We have been held ‘accountable’ by the highest court in the denomination for restatement of the Constitution and, through our statement of conscience, marginalizing folks. The lawyer for the appellant spared no grace in his characterization of LRP.
    The sad part is that the stated goal of the people who started and signed the complaint was peace and unity, as well as welcoming. Sadly, legal cases bring none of this, rather they invite more W/L scenarios and greater division and mistrust. And churches continue to suffer. We all suffer.
    The statement that things are the same and we can continue as we have cannot be both found untrue by GAPJC and still true. SC has stated that, but logic will tell you that their decision declares that invalid. Call me, we can meet and I will show you the actual papers.
    Emily McColl


  8. I have some strategies for you. If your presbytery wants to leave, quickly vote to relinquish all claims to property to the respective churches, then vote to leave the denomination as a Presbytery. When the Synod comes in with an administrative commission to remove the Presbytery leaders, it will be too late.

    For an individual church: give all your endowments away to valid missions and ministries, indebt your buildings, and then see if the presbytery still wants them. Walk away if they do. Start from scratch with an uncompromised people who will follow God no matter what the cost. Then you will have agreement on righteousness and truth, morals and faith, and your prayers will be those of agreement, not of compromise. Your conscience will be clear and you will be able to look to your God with hope and faith.

  9. Jodie Says:

    Such a suggestion is bizarre in its lack of ethical spine. IF the reason a member, church, or presbytery, wants to leave the church is because that church isn’t Christian enough, how can you possibly then propose such anti-Christian strategies? It boggles the mind.


    • Be ye wise as a serpent, innocent as a dove. What is anti-Christian about giving money to missions? What is so Christian about blackmailing Christians to stay in a denomination with the threat of losing their gifts, endowments and properties if they want to leave over matters of conscience?
      Well, if it is money that the GA cares about and not righteousness, make them pay. Same with any divorce. You never make it easy on the guilty party.

      • Jodie Says:

        If you are no better than they are, what real alternative are you offering? But if you love your enemies, do good to those who hate you, bless those who curse you, and pray for those who mistreat you, then you might have something to say.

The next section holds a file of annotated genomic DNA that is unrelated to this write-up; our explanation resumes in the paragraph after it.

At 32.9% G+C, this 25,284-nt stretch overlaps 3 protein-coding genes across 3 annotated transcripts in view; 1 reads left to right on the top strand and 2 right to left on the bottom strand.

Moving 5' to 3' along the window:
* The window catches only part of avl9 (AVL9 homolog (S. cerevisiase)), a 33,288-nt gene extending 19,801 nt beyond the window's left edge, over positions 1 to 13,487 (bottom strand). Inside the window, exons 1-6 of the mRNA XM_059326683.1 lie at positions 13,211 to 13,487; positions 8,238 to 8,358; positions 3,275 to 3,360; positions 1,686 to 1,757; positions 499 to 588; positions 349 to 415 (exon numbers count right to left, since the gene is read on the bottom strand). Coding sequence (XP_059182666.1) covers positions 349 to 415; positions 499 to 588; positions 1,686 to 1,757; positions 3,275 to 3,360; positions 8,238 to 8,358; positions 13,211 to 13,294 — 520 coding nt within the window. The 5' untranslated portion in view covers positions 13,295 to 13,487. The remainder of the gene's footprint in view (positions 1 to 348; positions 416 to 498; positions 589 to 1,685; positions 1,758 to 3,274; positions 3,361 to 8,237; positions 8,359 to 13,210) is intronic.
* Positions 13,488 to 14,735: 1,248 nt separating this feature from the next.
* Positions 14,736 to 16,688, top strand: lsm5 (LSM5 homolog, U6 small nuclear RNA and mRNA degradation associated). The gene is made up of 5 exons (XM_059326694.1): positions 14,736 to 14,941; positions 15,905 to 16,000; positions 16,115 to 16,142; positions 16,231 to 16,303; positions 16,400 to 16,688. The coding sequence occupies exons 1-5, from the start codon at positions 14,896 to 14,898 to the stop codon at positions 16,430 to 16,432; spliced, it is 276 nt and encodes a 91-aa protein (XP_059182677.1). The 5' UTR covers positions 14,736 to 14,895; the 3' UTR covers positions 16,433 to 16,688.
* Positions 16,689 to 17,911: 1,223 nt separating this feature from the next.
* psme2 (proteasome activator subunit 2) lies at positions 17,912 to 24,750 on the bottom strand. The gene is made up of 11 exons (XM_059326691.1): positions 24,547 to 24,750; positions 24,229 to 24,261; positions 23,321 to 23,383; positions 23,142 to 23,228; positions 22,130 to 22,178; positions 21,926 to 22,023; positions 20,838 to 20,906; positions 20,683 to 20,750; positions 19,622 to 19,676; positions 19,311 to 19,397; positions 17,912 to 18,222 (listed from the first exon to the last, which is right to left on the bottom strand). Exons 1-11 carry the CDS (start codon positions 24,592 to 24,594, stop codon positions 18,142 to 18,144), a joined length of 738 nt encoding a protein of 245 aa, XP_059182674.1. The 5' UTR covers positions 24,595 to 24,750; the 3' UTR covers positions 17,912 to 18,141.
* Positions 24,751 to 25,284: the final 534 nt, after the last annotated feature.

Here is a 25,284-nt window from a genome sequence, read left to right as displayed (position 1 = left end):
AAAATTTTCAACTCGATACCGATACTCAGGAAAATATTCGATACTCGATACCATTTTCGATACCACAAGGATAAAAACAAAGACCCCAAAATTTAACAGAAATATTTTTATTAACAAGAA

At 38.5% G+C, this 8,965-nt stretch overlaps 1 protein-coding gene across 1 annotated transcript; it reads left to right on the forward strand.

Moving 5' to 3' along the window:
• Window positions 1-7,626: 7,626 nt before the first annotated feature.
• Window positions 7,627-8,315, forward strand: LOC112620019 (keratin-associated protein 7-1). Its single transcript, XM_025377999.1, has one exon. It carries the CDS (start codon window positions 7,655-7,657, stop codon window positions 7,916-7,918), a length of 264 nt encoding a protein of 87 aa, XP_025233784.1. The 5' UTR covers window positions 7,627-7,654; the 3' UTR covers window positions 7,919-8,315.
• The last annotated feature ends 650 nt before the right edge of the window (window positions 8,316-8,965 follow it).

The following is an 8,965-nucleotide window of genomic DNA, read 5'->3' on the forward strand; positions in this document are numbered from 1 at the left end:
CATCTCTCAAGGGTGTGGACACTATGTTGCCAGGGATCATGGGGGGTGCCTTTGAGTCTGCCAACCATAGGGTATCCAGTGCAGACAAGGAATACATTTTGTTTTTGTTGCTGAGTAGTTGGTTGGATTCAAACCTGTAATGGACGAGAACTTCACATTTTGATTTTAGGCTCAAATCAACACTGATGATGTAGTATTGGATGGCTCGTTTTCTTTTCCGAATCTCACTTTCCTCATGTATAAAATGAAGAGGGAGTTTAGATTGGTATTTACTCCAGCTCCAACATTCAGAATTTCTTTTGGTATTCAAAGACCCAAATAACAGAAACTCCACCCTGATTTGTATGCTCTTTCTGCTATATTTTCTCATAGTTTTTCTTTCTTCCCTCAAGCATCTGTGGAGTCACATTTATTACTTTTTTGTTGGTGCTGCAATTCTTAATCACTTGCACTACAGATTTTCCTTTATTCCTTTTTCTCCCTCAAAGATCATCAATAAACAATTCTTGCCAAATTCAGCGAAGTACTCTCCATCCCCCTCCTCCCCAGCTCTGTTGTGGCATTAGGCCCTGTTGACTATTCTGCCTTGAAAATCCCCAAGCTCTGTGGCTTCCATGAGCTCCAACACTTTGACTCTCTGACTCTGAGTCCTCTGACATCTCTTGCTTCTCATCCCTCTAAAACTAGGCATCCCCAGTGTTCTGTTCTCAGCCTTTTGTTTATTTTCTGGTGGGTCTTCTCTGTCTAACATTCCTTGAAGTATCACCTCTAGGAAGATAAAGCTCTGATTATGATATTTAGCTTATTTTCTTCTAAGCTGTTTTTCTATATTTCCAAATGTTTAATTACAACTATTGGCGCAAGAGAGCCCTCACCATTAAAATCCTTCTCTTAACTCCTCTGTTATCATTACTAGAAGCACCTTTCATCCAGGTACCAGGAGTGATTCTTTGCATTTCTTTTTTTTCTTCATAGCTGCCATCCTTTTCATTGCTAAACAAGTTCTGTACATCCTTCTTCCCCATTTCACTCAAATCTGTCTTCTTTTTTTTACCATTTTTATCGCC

• What are you talking about? It is not love to condone sin. But true love can be confrontational. Pr 27:6 “Faithful are the wounds of a friend; profuse are the kisses of an enemy.”
        Holding others accountable for their actions and causing them to understand the consequences is a call to return the offending party to faithfulness. But love is not condoning evil.

        These folks are defiling God’s house and are participating in the spirit of sodom. Helping others to get out from under that defilement and gross corruption is also an act of love. It is called redemption.

  10. Jodie Says:

    Jefferis,

    The fact that you have to ask what I am talking about is the reason why folks like me cannot buy into the argument that you are simply obeying Scripture rather than merely projecting into Scripture your own prejudice and homophobic bigotry. You are not really acting out of well considered discipleship to Christ.

    That is the true disconnect in our church today.

    We are left with a dispute within the church between sides neither of which can demonstrate to be acting out of obedience to the Holy Spirit.

    But you are breaking the Church while you do it.


    • Of course we do not agree, because you walk in deception and cannot see the truth. You have placed human reason above the Word of God and reinterpreted to justify your wickedness. Because you do not accept what scripture teaches it is prophesied of you and those like you:
      “These are waterless springs and mists driven by a storm; for them the nether gloom of darkness has been reserved. For, uttering loud boasts of folly, they entice with licentious passions of the flesh men who have barely escaped from those who live in error. They promise them freedom, but they themselves are slaves of corruption; for whatever overcomes a man, to that he is enslaved. For if, after they have escaped the defilements of the world through the knowledge of our Lord and Savior Jesus Christ, they are again entangled in them and overpowered, the last state has become worse for them than the first. For it would have been better for them never to have known the way of righteousness than after knowing it to turn back from the holy commandment delivered to them. It has happened to them according to the true proverb, The dog turns back to his own vomit, and the sow is washed only to wallow in the mire.” 2 Peter 2:17-22